Spline Mask

This particular tool doesn't really fit in a category with the others and its name is also somewhat misleading. It doesn't really mask anything but is a means of creating booleans with splines. Not only eliminates this the need to prepare your vector graphics in external programs such as Illustrator but since each spline element remains separate, you can interactively edit them in Cinema 4D and even animate them.

XPresso Nodes

To make things complete, MoGraph brings along its own nodes for accessing its internal data structures, so if you are one of those XPresso geniuses, you can create your own crazy setups based on using this data.

As you can see, the addition to functionality MoGraph brings to Cinema 4D is quite comprehensive and impressive. This is even more true since it adds in areas that do not only benefit motion graphics artists, but can facilitate many other common tasks. The Tracer, Displace and Spline Wrap are good examples for this and may be worth the investment alone in situations where you cannot use other tools to get your results. It is also already integrated partly with other modules such as Thinking Particles that will give you even more options.


MoGraph is not Jenna is not DiTools

Comparison between different tools:

DiTools (top), JENNA (middle) and MoGraph (bottom). All of the setups clone a sphere at the corner points of a cube.
  There's an ongoing debate about what motivated Maxon to make MoGraph and how it fits in the market, respectively the toolset of the artist. While I can't provide deeper insights in this, mainly due to the fact that I have only used the demo versions of those tools, let me still give you my views.

Cinema 4D has been very "motiongraphicky" for quite some time. There are several reasons for this, be it the simplicity to create 3D text and logos (because the spline tools "just work"), its ease in creating large numbers of objects or flexible deformers. Even the fast renderer could be counted into that. This tendency became even more obvious, when the multipass system and After Effects composition export were introduced. So following this development, MoGraph seems to be the next logical step.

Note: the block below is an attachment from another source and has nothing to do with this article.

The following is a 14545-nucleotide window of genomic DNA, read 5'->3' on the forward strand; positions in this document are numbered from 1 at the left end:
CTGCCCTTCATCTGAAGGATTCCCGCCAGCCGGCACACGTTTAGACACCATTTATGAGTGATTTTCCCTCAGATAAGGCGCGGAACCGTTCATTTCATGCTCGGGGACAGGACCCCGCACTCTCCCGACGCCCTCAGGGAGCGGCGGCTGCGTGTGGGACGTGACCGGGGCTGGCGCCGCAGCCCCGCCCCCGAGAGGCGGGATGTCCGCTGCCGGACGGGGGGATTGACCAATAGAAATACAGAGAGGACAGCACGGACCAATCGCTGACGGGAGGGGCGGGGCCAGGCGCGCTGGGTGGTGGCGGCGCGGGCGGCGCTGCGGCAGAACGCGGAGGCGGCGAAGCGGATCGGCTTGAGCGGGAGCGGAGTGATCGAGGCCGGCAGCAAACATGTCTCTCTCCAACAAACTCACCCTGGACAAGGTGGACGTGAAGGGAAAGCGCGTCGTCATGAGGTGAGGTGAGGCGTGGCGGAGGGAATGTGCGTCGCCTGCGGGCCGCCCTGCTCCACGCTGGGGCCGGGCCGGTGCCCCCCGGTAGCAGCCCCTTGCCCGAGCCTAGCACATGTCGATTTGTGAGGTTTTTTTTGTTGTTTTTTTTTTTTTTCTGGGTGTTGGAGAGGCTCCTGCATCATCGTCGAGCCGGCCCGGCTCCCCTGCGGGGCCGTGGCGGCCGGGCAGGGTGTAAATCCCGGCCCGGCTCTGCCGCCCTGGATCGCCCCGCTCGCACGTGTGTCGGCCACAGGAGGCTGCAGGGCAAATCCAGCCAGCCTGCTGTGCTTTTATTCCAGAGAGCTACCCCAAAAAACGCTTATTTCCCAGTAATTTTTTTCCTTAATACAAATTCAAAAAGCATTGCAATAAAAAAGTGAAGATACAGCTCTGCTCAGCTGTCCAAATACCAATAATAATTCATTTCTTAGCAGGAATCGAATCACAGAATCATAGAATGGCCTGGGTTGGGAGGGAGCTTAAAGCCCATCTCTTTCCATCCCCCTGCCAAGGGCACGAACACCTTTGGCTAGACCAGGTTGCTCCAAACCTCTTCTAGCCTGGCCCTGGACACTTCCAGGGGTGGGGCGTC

Then there is the other side. DiTools and JENNA are both toolsets that provide many functions similar to MoGraph. However, both also have some problems that can't be swept under the rug. As you may know, JENNA is no longer available. Since all development has ceased, you could not buy it as much as you wanted to. If you were lucky and have it, there is no guarantee that it will work with future versions of Cinema 4D. As for DiTools - well, its biggest problem is the lack of some decent documentation. Even after studying it quite thoroughly, I couldn't make sense of some features. In addition to that, development seems to be rather sporadic, as the developer seems to be focusing on PhyTools now.

So knowing all the above, would it not be logical for Maxon to provide a tool such as MoGraph is? I think yes. It gives a certain amount of safety for the future since it's unlikely that the company producing the main program will possibly dump one of its modules. As an side, you really know who to contact if you have a problem or want to request a feature. Lastly, Maxon's documentation has always been among the better ones in the industry, which of course helps a lot. Still, where there is light, there is always shadow. In this case not much, but I think it is worth mentioning some of the small hurdles you may come across.


Things that I missed and things I didn't like

At the risk of contradicting myself, MoGraph lacks in its documentation. I think it has to do with its depth and while the manual tells you the technical fundamentals and in that regard is well done and nicely illustrated, it misses out on giving you pointers at their practical application in everyday work. I really feel that some sort of tutorial guide is needed, ideally as a training DVD.

Also missing is some decent example scenes. The few sample scenes provided not only do not do MoGraph justice, but have not been put together very thoughtfully. I was really disappointed and upset to get a warning about missing plugins simply because I don't have Advanced Render or save paths try to write to non-existing directories as well as scenes auto-playing when being opened from the content browser. This is not "professional" from a commercial product. My general impression is that this aspect has been rushed and those annoyances could have been avoided, along with providing more quality content such as the Station 75's step-by-step scenes complete with After Effects projects.

Since Maxon sells this as a big feature, let's take a look at the music or more precisely lend an ear to it. Most of the pieces are of the electronic kind. From House to more aggressive Techno tones you can find everything. However, being a long-time Techno/ Electronica addict myself, I have to say I couldn't get much out of it. There is no depth and finesse and it all sounds rather uninspired like the many CD collections with "royalty free, film quality music" as we all have used them every now and then when we had no other option. Don't get me wrong, it's not a bad thing if you just want to play around and don't have any specific needs and on top of that you get the loops of the pieces to mix your own tracks, but I don't think it would have been necessary as in a production situation I would go looking elsewhere to find more suitable stuff.